Ideally, you don’t want to let shot making – or a lack thereof – affect the other areas of your game, individually or as a team. Even if you’re not shooting the ball well, you should still be defending and playing hard. Players know that but, to Nurse’s point, it’s easier said than done.
It’s human nature. When a player is missing shots he generally makes, it can be tough to stop that frustration from boiling over. Conversely, when you’re shooting well and feeling good about yourself, you get that pep in your step – something the Raptors haven’t played with consistently since taking a franchise record 40-point lead into halftime against Utah earlier this month.
“Mentally, for someone who works so hard and comes in here every day to spend a lot of time to work on his shots, mentally it's kind of hard,” said Ibaka, who was held scoreless and missed all eight of his shots in Wednesday’s loss. “It's kind of tough.”
“For me, specifically, I do a lot of different things so I let those things rally me and bring me back up,” said Rondae Hollis-Jefferson, who has carved out a niche as an energy player off the bench for Toronto. “But for other players, it may be a different case of, like, ‘all right, if I'm not hitting shots I'm not this way,’ or whatever the case may be. But we've got to just understand that it's bigger than just the shots you make or whatever. You can contribute in other ways. I feel like we've got a better understanding now.”
Nurse, who considers himself something of a shot doctor, knows there are so many different variables involved in a player’s jumper and whether or not it’s falling – mechanics, release, footwork, repetition, and a little bit of luck. There’s also the mental side of shooting.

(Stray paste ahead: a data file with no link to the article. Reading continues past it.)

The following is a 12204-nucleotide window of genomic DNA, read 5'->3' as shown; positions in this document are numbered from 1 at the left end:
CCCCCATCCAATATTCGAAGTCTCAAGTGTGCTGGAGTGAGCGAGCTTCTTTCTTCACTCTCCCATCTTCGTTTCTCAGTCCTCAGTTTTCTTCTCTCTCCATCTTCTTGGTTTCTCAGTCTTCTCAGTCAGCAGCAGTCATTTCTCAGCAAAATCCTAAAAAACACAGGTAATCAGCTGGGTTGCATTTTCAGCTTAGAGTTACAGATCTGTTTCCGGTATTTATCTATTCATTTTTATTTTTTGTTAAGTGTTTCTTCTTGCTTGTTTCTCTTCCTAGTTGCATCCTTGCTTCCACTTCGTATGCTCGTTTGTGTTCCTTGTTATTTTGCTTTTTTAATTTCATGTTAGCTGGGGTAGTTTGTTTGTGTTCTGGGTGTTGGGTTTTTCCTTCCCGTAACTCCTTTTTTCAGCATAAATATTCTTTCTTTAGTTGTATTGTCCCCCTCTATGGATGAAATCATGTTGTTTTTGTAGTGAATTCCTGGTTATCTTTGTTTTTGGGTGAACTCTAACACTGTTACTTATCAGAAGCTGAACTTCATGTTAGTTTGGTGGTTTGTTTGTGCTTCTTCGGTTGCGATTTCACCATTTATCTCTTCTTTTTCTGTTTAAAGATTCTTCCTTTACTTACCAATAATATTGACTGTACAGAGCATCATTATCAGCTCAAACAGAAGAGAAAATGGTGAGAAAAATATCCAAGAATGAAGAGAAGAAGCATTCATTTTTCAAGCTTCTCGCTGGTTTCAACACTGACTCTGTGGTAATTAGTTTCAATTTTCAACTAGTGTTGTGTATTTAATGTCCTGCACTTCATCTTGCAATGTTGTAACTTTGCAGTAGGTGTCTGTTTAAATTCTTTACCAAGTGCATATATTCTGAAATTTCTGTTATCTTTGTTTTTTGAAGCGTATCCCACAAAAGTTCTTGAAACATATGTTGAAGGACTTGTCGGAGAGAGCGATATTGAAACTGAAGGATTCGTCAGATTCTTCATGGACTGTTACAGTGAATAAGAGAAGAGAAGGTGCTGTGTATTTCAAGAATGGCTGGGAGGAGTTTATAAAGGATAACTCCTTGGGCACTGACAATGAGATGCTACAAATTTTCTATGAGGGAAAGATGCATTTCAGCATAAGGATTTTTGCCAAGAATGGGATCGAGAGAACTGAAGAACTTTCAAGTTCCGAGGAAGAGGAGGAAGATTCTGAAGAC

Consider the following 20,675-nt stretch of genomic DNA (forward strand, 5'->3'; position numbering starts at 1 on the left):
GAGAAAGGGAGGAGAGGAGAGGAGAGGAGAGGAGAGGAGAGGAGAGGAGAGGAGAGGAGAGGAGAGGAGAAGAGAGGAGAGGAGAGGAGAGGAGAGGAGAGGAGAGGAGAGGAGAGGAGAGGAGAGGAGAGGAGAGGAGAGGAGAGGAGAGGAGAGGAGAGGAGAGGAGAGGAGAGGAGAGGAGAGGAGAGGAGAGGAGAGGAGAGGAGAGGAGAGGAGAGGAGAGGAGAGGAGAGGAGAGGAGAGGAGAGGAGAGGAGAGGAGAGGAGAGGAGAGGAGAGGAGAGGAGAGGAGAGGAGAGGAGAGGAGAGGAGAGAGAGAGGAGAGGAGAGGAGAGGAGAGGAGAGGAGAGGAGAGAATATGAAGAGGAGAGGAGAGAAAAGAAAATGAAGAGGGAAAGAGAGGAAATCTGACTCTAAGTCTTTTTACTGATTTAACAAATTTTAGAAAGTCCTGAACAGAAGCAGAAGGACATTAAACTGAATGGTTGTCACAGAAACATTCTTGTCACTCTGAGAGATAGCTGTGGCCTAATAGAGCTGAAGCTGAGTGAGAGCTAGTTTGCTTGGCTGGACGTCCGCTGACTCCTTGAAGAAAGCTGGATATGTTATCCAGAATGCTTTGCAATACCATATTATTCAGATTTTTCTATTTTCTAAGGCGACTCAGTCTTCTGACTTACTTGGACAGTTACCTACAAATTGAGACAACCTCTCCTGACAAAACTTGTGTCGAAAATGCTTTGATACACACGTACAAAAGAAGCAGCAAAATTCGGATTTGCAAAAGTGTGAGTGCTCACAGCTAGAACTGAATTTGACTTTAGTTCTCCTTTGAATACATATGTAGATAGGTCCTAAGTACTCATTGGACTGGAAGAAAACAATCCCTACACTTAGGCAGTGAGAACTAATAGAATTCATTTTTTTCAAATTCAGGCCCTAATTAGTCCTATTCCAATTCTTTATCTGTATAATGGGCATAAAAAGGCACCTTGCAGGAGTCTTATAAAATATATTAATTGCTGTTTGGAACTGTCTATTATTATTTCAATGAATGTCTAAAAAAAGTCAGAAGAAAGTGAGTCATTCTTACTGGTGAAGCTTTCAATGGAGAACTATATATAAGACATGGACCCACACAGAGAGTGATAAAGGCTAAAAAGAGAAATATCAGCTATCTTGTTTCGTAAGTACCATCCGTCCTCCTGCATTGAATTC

“Sometimes it’s clearing your mind or maybe it’s resting and getting away from it for a day, it depends who you are,” said Nurse, who was asked how players can get themselves out of prolonged shooting slumps. “Maybe it’s wearing a certain pair of socks that [you wore] the last game you shot really well. Whatever you need to trigger you back to ‘the next time I vault up, it’s going in’. You always hear me say, it’s hands, feet and between your ears if you want to shoot well. Between the ears is probably the biggest one.”
Most people were surprised to see the Raptors at the top of the league in three-point shooting to open the season, especially after losing Leonard and Danny Green. Maybe they’re not quite that good, but they’re also not as bad as they’ve looked recently. At some point their shooting numbers will level off, Lowry and Ibaka should be fine once they get their conditioning and rhythm back, and the schedule is about to ease up again.
Until then, and regardless of what else is going on, the Raptors have to rediscover their identity. Shooting comes and goes, injuries are unpredictable, and the schedule is what it is, but effort and energy are controllable. They know who they are. Now they have to play like it again.